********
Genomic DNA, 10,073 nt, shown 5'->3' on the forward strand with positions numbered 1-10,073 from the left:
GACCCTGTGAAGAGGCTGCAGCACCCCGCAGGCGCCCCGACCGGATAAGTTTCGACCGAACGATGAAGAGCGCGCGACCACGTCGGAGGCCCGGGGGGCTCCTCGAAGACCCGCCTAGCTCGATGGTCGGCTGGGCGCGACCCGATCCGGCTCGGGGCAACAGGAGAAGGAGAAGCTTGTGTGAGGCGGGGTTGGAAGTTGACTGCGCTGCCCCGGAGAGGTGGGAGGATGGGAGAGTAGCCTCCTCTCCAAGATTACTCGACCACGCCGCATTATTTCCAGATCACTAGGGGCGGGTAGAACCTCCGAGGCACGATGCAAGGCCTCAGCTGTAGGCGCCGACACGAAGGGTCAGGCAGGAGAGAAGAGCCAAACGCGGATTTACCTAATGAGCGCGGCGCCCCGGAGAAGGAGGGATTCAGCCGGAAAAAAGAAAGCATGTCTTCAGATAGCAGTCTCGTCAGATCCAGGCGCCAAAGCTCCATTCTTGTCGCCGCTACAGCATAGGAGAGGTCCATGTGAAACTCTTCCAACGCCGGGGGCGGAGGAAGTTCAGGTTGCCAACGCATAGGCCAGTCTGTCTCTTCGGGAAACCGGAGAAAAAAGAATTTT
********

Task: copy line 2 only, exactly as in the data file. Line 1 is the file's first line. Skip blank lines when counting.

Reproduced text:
GACCCTGTGAAGAGGCTGCAGCACCCCGCAGGCGCCCCGACCGGATAAGTTTCGACCGAACGATGAAGAGCGCGCGACCACGTCGGAGGCCCGGGGGGCTCCTCGAAGACCCGCCTAGCTCGATGGTCGGCTGGGCGCGACCCGATCCGGCTCGGGGCAACAGGAGAAGGAGAAGCTTGTGTGAGGCGGGGTTGGAAGTTGACTGCGCTGCCCCGGAGAGGTGGGAGGATGGGAGAGTAGCCTCCTCTCCAAGATTACTCGACCACGCCGCATTATTTCCAGATCACTAGGGGCGGGTAGAACCTCCGAGGCACGATGCAAGGCCTCAGCTGTAGGCGCCGACACGAAGGGTCAGGCAGGAGAGAAGAGCCAAACGCGGATTTACCTAATGAGCGCGGCGCCCCGGAGAAGGAGGGATTCAGCCGGAAAAAAGAAAGCATGTCTTCAGATAGCAGTCTCGTCAGATCCAGGCGCCAAAGCTCCATTCTTGTCGCCGCTACAGCATAGGAGAGGTCCATGTGAAACTCTTCCAACGCCGGGGGCGGAGGAAGTTCAGGTTGCCAACGCATAGGCCAGTCTGTCTCTTCGGGAAACCGGAGAAAAAAGAATTTT